Fannie Lou Hamer (pictured in a floral-print dress) walks along an unpaved road in 1971. She would have been about 54 years old at the time of this picture. (Louis H. Draper)
Precious Lord take my hand. Lead me on. Let me stand. I am tired. I am weak. I am worn.
As I sat in my bedroom feeling heavy with the news of George Floyd and Breonna Taylor, Fannie Lou Hamer singing “Precious Lord,” played on repeat in the background.
In this recording, she recalls finding out Medgar Evers had been killed shortly after she and five others had just been released from the Winona Jail where they had been beaten and terrorized. Ten years later, she stood before a crowd singing the popular church hymn, dragging each word with the same conviction that made me tremble in church as a child. A conviction that carried pain I didn’t quite know or understand yet.
I am sick and tired of being sick and tired.
During the historic win in Georgia, as Stacey Abrams was hailed the savior of American democracy, I was thinking a lot about Fannie Lou Hamer’s tireless fight for Black Mississippians’ right to vote. She marched and traveled all over this country testifying, with every fiber in her body, on behalf of the Black South. But like many of our freedom fighting ancestors, there was a cost.
Even after surviving a beating in jail that would leave her with life-long injuries, Hamer suffered grave health consequences at the tail-end of her life from carrying the enduring burden of racism. From hypertension to diabetes, racism has detrimental effects on the physical and emotional health of Black women. Learning of Fannie Lou Hamer’s poor health reminded me of a quote from Jesmyn Ward, a renowned Black Mississippi author:
“Living in the American South for generations, my family has collected so many accounts of racial terror, passed down over the decades. I carry every slur, every slight, every violent malign within me; they have become a part of me, accreted in me year after year to settle in me and express themselves in my body: vascular inflammation, migraine headaches, diabetes, giving birth to both of my children prematurely.”
It was a reminder that all the studies in the world on racialized health disparities couldn’t tell us what we already knew: racial terror seeps into our bones and eats us from the inside out through generation after generation. I know this because of the high blood pressure that runs in my own family, the stroke that killed my great-grandmother before I was born, the kidney failure of my great aunts and uncles, my mother’s depression and my own. We can feel it in our bodies, and we can see the ways it weathers us down to the gristle.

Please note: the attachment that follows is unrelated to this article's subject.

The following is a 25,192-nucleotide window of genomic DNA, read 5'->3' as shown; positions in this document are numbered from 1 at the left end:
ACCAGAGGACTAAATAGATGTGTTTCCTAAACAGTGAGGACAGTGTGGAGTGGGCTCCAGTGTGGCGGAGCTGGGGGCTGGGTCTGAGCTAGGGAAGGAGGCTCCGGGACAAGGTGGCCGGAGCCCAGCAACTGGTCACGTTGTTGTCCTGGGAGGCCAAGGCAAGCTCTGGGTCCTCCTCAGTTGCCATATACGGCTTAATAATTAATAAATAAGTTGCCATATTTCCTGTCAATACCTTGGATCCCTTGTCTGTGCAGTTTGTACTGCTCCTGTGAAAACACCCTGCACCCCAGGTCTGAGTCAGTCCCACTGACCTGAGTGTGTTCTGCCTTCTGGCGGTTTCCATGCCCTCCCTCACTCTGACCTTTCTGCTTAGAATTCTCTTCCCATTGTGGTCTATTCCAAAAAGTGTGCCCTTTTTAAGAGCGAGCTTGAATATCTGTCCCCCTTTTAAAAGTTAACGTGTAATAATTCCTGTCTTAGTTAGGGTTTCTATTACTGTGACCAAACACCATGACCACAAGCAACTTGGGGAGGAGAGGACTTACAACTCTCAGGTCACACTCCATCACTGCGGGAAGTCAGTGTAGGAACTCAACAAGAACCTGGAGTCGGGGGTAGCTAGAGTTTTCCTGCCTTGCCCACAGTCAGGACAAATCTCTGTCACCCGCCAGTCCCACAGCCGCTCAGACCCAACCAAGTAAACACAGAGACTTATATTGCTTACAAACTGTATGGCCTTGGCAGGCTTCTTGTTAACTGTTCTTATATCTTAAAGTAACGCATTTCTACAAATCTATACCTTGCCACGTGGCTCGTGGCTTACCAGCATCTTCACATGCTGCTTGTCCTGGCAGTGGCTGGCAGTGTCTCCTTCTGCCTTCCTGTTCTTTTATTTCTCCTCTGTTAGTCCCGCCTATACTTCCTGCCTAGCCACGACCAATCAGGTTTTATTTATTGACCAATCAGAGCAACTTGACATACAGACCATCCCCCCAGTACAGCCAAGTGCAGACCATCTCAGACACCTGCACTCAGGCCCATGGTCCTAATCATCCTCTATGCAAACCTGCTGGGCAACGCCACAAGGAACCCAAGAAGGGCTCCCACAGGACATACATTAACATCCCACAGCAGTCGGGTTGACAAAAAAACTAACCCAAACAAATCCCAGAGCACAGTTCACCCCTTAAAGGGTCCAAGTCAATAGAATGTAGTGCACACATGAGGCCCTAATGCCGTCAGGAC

… [N]o other place in this country is free until I am free in the south.
The voter suppression in Mississippi is as present today as it was when Fannie Lou Hamer and her co-organizers were brutalized in that Montgomery county jail.
Like the Freedom Summer 1964 murders of James Chaney, Andrew Goodman and Michael Schwerner, the agenda to suppress Black votes haunts the very dirt of Mississippi. It is enough to even lead me to question whether Mississippi will ever change, especially when Black people continue to die at the hands of both the police and a racist healthcare system all over this country. However, as Hamer was, I am of the belief that the freedom of Black people everywhere is dependent upon the freedom of Black southerners.
When Georgia turned Blue during the 2021 run-off elections, I was hopeful for the possibility that Mississippi might also become more politically representative of the nearly 40% of Black people who make up the state. It was also encouraging that Mississippians overwhelmingly voted to remove a Jim Crow-era provision to the constitution intended to lessen the impact of Black voters. More importantly, Hamer’s legacy continues to be reflected through organizations such as MS Votes and the drive of youth organizers, who just last year organized a Black Lives Matter protest that drew in thousands of people. Though these wins for Black Mississippians are few and far between, it’s still a hopeful sign that change is becoming more and more real for our state, and by extension, the rest of the country.
America is a sick place, and man is on the critical list.
In 2020, we were (and continue to be) reminded through a pandemic that disproportionately impacted Black communities and a judicial system that continues to fail Black lives, this country has yet to account for its violence. It is a violence that often makes me wonder if my life is worth living. Thankfully, Hamer’s singing and teachings have remained my solace through this pandemic—the grief of witnessing Black death daily and the ongoing insurrections against the political progress of Black folks.
When she sings: “Through the storm / Through the night / Lead me on to the light / Take my hand / Precious Lord / Lead me on,” the weariness in her voice affirms my own exhaustion with the state of this country. And yet, it also doubles as a source of empowerment. In her testimonies throughout the song of experiences with white supremacist violence, Ms. Hamer offers a sort of comfort that pulls me out of my somberness. Her refusal to cower to all the ways this country tried to silence her inspires me to, at the bare minimum, live. In that living, I try to lean on the same faith that kept her going. And every day, I pray her spirit continues to guide me and Black folks everywhere to liberation.